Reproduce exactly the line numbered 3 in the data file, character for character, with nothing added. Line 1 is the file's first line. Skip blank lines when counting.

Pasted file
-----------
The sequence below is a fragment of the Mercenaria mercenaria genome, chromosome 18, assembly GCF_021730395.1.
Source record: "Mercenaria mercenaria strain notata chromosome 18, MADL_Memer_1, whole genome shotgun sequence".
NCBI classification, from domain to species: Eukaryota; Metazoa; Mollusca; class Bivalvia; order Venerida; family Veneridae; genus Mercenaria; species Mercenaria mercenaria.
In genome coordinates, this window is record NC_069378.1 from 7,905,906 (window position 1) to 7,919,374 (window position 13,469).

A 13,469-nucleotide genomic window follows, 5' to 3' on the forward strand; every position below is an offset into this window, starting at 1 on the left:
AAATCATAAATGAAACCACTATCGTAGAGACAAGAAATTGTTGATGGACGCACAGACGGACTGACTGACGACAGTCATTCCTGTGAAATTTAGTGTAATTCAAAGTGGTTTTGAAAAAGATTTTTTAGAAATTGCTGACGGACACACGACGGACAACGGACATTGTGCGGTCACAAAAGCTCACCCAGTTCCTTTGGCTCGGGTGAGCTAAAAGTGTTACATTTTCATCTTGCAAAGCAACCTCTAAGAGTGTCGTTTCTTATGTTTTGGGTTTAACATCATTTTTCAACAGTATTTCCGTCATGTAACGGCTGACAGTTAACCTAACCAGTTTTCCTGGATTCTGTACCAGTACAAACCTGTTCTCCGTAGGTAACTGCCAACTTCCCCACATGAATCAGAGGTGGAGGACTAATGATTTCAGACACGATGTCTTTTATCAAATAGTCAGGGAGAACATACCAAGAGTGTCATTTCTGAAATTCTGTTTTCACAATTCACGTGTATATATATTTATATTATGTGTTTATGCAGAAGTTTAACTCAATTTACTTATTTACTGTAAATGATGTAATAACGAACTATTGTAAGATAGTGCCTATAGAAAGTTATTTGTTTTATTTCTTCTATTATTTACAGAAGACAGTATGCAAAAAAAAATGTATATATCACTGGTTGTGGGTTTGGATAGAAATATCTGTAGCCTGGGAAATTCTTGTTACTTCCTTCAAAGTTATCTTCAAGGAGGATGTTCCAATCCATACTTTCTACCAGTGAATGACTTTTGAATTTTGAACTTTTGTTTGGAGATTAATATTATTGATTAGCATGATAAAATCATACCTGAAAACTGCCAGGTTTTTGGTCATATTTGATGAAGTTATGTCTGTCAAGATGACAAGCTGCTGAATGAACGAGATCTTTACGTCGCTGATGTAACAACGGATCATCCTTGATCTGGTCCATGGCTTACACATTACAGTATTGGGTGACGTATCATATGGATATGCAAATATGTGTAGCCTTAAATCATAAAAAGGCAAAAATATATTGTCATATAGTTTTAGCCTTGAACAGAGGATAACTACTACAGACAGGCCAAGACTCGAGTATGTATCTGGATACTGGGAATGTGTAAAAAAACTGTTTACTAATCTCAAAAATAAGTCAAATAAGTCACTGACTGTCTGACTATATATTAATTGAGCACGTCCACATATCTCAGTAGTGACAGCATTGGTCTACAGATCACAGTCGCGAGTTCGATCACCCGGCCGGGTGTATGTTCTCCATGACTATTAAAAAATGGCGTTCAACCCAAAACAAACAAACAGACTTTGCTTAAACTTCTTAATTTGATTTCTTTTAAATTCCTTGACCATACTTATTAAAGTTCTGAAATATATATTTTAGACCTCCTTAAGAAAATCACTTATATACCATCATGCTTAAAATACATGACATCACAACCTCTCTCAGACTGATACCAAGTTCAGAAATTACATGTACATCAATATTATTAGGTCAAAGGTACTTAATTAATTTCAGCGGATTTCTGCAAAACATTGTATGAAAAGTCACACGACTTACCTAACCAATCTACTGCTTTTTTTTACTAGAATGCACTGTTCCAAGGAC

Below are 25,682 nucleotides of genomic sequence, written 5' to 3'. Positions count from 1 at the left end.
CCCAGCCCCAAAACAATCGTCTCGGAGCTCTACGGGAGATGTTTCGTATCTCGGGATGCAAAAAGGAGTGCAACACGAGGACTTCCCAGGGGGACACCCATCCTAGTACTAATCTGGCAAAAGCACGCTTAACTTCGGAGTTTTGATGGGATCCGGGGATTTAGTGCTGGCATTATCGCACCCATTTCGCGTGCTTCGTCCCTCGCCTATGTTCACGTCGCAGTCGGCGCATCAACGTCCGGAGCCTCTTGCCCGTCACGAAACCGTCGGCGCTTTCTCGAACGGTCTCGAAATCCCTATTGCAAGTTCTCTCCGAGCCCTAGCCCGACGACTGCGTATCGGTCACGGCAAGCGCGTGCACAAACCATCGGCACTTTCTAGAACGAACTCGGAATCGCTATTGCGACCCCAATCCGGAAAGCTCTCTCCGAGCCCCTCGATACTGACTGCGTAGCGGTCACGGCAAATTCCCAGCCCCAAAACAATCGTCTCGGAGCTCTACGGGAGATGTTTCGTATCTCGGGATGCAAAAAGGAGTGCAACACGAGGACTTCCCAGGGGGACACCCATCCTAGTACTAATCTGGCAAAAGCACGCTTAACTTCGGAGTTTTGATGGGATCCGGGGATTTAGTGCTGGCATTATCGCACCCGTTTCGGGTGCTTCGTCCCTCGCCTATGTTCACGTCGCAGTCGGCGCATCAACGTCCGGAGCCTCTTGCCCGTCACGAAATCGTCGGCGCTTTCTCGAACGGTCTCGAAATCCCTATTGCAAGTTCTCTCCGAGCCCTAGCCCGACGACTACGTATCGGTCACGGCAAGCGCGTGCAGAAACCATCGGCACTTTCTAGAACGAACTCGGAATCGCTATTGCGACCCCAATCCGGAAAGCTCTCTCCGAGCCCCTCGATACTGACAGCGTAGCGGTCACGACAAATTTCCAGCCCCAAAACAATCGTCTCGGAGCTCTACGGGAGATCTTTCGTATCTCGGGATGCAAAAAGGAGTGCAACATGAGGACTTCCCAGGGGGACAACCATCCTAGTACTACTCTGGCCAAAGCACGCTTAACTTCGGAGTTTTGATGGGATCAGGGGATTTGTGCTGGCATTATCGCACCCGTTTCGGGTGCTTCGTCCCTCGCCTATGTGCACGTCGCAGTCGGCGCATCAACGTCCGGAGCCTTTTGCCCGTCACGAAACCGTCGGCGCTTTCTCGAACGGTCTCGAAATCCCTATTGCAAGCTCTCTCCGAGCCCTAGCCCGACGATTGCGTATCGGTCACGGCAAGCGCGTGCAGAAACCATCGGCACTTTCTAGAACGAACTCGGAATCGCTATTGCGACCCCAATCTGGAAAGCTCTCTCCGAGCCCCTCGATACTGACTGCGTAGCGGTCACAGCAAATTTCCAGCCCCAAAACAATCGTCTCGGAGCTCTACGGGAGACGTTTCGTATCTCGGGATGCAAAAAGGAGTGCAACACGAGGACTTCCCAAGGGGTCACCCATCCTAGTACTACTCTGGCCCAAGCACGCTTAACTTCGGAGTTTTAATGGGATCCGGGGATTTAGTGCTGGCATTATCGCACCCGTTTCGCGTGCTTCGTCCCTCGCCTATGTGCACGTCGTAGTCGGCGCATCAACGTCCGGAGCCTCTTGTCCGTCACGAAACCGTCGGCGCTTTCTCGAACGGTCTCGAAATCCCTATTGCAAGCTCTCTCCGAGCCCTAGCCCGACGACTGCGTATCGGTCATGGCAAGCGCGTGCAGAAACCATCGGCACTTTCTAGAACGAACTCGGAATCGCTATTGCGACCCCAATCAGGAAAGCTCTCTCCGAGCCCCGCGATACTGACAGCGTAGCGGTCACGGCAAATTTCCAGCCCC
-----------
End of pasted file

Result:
NCBI classification, from domain to species: Eukaryota; Metazoa; Mollusca; class Bivalvia; order Venerida; family Veneridae; genus Mercenaria; species Mercenaria mercenaria.